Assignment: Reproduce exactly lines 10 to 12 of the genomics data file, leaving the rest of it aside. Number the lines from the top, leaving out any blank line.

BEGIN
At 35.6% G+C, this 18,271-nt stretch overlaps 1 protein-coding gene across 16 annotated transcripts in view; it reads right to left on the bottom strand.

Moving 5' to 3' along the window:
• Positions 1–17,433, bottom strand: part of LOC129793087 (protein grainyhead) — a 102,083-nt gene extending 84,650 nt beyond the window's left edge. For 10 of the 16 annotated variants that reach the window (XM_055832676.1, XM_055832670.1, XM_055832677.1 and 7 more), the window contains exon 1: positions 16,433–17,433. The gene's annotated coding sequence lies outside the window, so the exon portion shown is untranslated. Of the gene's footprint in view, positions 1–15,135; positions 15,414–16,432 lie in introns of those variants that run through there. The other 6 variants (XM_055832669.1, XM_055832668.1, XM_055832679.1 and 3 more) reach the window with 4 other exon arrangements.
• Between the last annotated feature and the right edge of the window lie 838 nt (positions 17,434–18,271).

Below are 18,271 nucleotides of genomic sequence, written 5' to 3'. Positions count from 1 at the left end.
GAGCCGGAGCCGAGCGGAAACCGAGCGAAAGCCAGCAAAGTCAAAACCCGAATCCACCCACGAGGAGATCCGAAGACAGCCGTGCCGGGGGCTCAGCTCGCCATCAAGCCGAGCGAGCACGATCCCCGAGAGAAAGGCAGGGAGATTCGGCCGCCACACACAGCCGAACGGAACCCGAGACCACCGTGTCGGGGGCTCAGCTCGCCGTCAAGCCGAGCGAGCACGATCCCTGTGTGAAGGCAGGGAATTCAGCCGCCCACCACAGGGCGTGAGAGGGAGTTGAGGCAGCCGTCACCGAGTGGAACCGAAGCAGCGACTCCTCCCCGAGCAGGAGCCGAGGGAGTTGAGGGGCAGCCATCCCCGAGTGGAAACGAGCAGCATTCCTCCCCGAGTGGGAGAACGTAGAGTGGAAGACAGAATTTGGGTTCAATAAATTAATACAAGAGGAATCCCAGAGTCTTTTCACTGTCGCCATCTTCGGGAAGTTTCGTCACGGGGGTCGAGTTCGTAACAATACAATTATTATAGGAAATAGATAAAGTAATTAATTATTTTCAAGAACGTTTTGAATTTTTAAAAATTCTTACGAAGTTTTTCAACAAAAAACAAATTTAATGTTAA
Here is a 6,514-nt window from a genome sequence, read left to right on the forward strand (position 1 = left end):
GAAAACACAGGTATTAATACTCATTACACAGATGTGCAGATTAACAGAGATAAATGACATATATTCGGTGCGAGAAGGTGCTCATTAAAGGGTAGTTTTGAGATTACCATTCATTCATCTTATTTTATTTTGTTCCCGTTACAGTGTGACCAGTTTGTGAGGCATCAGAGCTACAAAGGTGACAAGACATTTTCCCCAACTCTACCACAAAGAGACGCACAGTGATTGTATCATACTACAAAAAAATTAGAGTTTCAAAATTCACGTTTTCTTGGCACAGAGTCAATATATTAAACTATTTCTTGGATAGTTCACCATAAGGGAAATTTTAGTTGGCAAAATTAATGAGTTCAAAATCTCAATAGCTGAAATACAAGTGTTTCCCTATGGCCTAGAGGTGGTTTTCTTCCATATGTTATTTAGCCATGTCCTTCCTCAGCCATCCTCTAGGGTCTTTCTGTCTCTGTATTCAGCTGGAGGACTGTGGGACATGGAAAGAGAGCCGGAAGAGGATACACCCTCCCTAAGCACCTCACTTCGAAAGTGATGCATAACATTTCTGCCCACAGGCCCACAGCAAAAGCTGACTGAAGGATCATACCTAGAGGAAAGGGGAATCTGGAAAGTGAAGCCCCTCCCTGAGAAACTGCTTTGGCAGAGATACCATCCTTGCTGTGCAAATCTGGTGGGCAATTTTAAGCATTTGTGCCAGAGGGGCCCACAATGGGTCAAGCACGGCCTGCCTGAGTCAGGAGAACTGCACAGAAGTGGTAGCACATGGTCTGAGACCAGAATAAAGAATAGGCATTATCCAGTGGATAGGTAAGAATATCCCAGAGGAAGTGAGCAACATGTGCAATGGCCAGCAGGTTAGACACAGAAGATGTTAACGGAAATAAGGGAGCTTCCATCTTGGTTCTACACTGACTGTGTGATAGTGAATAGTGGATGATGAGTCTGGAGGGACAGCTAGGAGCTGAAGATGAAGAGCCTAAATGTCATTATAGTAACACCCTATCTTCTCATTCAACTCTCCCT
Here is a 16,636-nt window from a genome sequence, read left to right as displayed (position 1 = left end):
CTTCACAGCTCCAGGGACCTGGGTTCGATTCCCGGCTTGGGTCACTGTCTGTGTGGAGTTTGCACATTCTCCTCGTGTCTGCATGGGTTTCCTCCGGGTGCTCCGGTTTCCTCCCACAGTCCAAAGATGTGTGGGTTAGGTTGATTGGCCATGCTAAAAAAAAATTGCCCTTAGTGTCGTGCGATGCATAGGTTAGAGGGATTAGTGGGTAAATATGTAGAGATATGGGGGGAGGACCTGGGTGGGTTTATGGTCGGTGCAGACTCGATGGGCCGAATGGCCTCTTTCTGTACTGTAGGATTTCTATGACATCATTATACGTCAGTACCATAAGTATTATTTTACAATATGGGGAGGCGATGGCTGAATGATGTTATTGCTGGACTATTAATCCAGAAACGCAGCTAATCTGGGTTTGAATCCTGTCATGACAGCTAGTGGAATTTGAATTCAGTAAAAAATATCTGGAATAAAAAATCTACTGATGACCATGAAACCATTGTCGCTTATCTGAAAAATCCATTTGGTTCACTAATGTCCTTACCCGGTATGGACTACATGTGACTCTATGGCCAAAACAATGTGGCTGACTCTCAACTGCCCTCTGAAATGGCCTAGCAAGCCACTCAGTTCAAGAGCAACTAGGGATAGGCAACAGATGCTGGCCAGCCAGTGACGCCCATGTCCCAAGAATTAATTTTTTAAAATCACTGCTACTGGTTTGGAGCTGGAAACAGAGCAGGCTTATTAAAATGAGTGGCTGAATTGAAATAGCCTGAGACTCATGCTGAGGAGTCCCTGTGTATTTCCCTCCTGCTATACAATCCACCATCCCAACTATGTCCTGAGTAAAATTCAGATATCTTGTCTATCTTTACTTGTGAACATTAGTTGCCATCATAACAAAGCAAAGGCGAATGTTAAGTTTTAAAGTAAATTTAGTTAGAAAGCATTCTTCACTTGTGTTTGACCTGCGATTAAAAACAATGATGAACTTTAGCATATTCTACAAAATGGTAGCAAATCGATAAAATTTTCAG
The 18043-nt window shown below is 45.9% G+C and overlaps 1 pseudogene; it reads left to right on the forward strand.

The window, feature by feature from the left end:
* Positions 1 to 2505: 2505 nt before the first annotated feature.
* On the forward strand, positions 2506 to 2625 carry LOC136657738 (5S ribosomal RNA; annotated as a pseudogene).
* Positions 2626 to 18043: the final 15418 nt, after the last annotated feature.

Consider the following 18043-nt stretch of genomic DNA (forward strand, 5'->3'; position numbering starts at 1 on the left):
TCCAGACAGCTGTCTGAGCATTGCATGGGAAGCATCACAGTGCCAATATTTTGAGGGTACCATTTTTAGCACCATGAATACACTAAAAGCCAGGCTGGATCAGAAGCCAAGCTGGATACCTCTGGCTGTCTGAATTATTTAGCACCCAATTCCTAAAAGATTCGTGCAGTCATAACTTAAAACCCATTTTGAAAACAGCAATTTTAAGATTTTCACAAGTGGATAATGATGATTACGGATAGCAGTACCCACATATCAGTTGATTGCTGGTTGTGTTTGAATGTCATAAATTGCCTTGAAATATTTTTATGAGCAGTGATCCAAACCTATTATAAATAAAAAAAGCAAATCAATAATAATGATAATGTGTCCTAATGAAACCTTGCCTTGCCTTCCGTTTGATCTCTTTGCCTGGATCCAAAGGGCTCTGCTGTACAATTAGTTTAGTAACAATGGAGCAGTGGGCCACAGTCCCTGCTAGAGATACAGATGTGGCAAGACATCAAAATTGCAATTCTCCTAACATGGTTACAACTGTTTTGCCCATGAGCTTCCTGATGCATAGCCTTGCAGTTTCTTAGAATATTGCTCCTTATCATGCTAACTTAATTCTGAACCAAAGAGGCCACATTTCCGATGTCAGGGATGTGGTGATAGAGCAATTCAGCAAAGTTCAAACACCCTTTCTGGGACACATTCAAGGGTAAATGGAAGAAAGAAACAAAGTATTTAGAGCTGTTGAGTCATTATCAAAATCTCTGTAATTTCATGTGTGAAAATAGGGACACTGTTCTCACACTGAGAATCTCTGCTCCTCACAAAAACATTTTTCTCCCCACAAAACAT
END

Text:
CTTCACAGCTCCAGGGACCTGGGTTCGATTCCCGGCTTGGGTCACTGTCTGTGTGGAGTTTGCACATTCTCCTCGTGTCTGCATGGGTTTCCTCCGGGTGCTCCGGTTTCCTCCCACAGTCCAAAGATGTGTGGGTTAGGTTGATTGGCCATGCTAAAAAAAAATTGCCCTTAGTGTCGTGCGATGCATAGGTTAGAGGGATTAGTGGGTAAATATGTAGAGATATGGGGGGAGGACCTGGGTGGGTTTATGGTCGGTGCAGACTCGATGGGCCGAATGGCCTCTTTCTGTACTGTAGGATTTCTATGACATCATTATACGTCAGTACCATAAGTATTATTTTACAATATGGGGAGGCGATGGCTGAATGATGTTATTGCTGGACTATTAATCCAGAAACGCAGCTAATCTGGGTTTGAATCCTGTCATGACAGCTAGTGGAATTTGAATTCAGTAAAAAATATCTGGAATAAAAAATCTACTGATGACCATGAAACCATTGTCGCTTATCTGAAAAATCCATTTGGTTCACTAATGTCCTTACCCGGTATGGACTACATGTGACTCTATGGCCAAAACAATGTGGCTGACTCTCAACTGCCCTCTGAAATGGCCTAGCAAGCCACTCAGTTCAAGAGCAACTAGGGATAGGCAACAGATGCTGGCCAGCCAGTGACGCCCATGTCCCAAGAATTAATTTTTTAAAATCACTGCTACTGGTTTGGAGCTGGAAACAGAGCAGGCTTATTAAAATGAGTGGCTGAATTGAAATAGCCTGAGACTCATGCTGAGGAGTCCCTGTGTATTTCCCTCCTGCTATACAATCCACCATCCCAACTATGTCCTGAGTAAAATTCAGATATCTTGTCTATCTTTACTTGTGAACATTAGTTGCCATCATAACAAAGCAAAGGCGAATGTTAAGTTTTAAAGTAAATTTAGTTAGAAAGCATTCTTCACTTGTGTTTGACCTGCGATTAAAAACAATGATGAACTTTAGCATATTCTACAAAATGGTAGCAAATCGATAAAATTTTCAG
The 18043-nt window shown below is 45.9% G+C and overlaps 1 pseudogene; it reads left to right on the forward strand.

The window, feature by feature from the left end: